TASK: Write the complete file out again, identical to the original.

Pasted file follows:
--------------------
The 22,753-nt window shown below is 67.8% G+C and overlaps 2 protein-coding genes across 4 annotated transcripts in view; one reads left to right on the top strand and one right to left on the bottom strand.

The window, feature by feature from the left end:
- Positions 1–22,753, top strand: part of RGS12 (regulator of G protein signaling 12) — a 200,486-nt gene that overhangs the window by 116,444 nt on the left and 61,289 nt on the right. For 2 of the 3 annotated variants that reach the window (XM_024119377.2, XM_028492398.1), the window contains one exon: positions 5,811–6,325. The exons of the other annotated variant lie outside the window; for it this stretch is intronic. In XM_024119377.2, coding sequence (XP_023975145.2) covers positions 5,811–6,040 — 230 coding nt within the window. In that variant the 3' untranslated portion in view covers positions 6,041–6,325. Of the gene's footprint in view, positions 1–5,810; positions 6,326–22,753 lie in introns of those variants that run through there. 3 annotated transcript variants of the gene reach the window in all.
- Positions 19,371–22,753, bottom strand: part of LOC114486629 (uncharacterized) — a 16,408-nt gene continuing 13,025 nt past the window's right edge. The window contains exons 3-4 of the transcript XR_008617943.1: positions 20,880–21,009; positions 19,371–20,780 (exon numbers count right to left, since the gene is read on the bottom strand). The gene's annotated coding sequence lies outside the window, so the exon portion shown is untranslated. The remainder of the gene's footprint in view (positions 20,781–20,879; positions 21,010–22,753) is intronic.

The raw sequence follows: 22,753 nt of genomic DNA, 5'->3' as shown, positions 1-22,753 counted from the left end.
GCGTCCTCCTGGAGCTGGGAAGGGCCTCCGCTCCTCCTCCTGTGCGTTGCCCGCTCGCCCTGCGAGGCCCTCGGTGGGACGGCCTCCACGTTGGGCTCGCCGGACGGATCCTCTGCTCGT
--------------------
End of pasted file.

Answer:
The 22,753-nt window shown below is 67.8% G+C and overlaps 2 protein-coding genes across 4 annotated transcripts in view; one reads left to right on the top strand and one right to left on the bottom strand.

The window, feature by feature from the left end:
- Positions 1–22,753, top strand: part of RGS12 (regulator of G protein signaling 12) — a 200,486-nt gene that overhangs the window by 116,444 nt on the left and 61,289 nt on the right. For 2 of the 3 annotated variants that reach the window (XM_024119377.2, XM_028492398.1), the window contains one exon: positions 5,811–6,325. The exons of the other annotated variant lie outside the window; for it this stretch is intronic. In XM_024119377.2, coding sequence (XP_023975145.2) covers positions 5,811–6,040 — 230 coding nt within the window. In that variant the 3' untranslated portion in view covers positions 6,041–6,325. Of the gene's footprint in view, positions 1–5,810; positions 6,326–22,753 lie in introns of those variants that run through there. 3 annotated transcript variants of the gene reach the window in all.
- Positions 19,371–22,753, bottom strand: part of LOC114486629 (uncharacterized) — a 16,408-nt gene continuing 13,025 nt past the window's right edge. The window contains exons 3-4 of the transcript XR_008617943.1: positions 20,880–21,009; positions 19,371–20,780 (exon numbers count right to left, since the gene is read on the bottom strand). The gene's annotated coding sequence lies outside the window, so the exon portion shown is untranslated. The remainder of the gene's footprint in view (positions 20,781–20,879; positions 21,010–22,753) is intronic.

The raw sequence follows: 22,753 nt of genomic DNA, 5'->3' as shown, positions 1-22,753 counted from the left end.
GCGTCCTCCTGGAGCTGGGAAGGGCCTCCGCTCCTCCTCCTGTGCGTTGCCCGCTCGCCCTGCGAGGCCCTCGGTGGGACGGCCTCCACGTTGGGCTCGCCGGACGGATCCTCTGCTCGT